If you have to prove fault of the other driver in order to recover the compensation that you deserve, having an attorney on your side who knows how to conduct an investigation into your case, and is willing to dig deep to get the facts, is critical. A skilled attorney will not only dedicate the time necessary to thoroughly investigating your case, but also the resources; investigations often require hiring medical experts, accident reconstruction experts, design specialists, and other professionals.

  • Organize all data and documents related to your claim. From making sense of witness statements and police reports to compiling and adding together the various expenses that you have incurred directly related to your accident, having a team of professionals who can organize all data and documents related to your claim is important. This information will be used to determine the value of your claim, so it is critical that this process is comprehensive and exact.
  • File your claim and help you to understand the law. Filing a car accident claim or pursuing a lawsuit is a process that requires understanding of applicable laws and rules. Our Franklin car accident lawyer will not only help you to file your claim but will also help you to understand things like negligence, liability, a statute of limitations, subrogation, and more.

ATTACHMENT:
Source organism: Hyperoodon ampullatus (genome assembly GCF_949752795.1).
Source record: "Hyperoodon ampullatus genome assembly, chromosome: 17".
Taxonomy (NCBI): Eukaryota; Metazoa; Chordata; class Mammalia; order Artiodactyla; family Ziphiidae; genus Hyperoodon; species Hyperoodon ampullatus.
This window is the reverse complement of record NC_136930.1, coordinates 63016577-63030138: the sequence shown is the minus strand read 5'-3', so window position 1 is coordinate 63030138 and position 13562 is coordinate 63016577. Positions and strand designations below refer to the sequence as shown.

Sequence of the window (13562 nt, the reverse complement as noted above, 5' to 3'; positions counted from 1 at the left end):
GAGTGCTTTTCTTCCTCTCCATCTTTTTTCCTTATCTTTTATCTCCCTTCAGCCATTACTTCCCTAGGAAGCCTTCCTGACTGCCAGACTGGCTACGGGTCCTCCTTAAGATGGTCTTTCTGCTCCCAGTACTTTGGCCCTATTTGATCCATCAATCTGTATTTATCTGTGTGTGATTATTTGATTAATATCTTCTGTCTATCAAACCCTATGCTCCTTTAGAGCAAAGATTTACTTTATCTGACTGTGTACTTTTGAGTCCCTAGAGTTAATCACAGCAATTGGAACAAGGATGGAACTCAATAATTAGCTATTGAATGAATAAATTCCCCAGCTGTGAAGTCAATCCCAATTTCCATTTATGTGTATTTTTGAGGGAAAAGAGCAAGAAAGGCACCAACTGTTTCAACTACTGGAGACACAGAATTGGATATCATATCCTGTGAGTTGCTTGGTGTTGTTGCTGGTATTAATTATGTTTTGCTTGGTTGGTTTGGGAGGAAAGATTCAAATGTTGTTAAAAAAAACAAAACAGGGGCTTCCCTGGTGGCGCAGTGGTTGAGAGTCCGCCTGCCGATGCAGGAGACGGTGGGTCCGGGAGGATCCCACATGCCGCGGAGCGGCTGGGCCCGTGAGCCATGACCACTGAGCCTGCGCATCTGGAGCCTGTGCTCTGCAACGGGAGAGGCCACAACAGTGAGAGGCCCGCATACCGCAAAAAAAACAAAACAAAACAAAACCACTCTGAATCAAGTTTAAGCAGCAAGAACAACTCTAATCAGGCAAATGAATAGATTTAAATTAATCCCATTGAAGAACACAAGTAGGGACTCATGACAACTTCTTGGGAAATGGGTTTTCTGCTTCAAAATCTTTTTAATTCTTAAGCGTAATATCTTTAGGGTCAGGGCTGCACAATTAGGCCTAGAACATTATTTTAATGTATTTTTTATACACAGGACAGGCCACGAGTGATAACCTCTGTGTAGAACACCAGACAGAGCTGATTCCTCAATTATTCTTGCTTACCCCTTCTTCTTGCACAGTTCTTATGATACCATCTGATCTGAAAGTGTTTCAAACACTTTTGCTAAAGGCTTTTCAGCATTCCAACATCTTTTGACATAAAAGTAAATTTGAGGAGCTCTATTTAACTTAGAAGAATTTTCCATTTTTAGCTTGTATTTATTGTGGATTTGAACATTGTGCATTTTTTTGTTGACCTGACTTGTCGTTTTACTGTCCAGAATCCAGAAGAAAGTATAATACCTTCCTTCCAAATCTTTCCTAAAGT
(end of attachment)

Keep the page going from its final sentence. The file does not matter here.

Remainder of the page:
• Negotiate your claim and litigate if appropriate. If an insurance adjuster offers you a settlement, your lawyer will review the settlement to ensure that it is fair and just. If it’s not, negotiations will ensue, led by your attorney. If a fair settlement cannot be reached that fully compensates you for your losses, your attorney can file a lawsuit and litigate on your behalf if necessary.

If you don’t think that you can afford a lawyer, consider that our attorney works on a contingency fee basis, which means that you will never have to pay any upfront or hourly fees. In fact, we don’t collect any payment unless you recover a settlement.